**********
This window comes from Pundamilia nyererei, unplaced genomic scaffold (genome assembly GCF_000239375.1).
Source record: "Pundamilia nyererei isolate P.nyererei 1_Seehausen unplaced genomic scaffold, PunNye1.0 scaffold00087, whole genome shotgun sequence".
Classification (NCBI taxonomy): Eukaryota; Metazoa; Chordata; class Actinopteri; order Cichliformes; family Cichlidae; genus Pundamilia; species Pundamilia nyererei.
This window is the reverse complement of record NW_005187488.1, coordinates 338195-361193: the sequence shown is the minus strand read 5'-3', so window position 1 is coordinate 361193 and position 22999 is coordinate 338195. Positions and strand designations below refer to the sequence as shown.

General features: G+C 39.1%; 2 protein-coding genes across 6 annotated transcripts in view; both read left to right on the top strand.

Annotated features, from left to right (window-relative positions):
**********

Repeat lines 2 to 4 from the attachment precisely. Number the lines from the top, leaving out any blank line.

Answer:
Source record: "Pundamilia nyererei isolate P.nyererei 1_Seehausen unplaced genomic scaffold, PunNye1.0 scaffold00087, whole genome shotgun sequence".
Classification (NCBI taxonomy): Eukaryota; Metazoa; Chordata; class Actinopteri; order Cichliformes; family Cichlidae; genus Pundamilia; species Pundamilia nyererei.
This window is the reverse complement of record NW_005187488.1, coordinates 338195-361193: the sequence shown is the minus strand read 5'-3', so window position 1 is coordinate 361193 and position 22999 is coordinate 338195. Positions and strand designations below refer to the sequence as shown.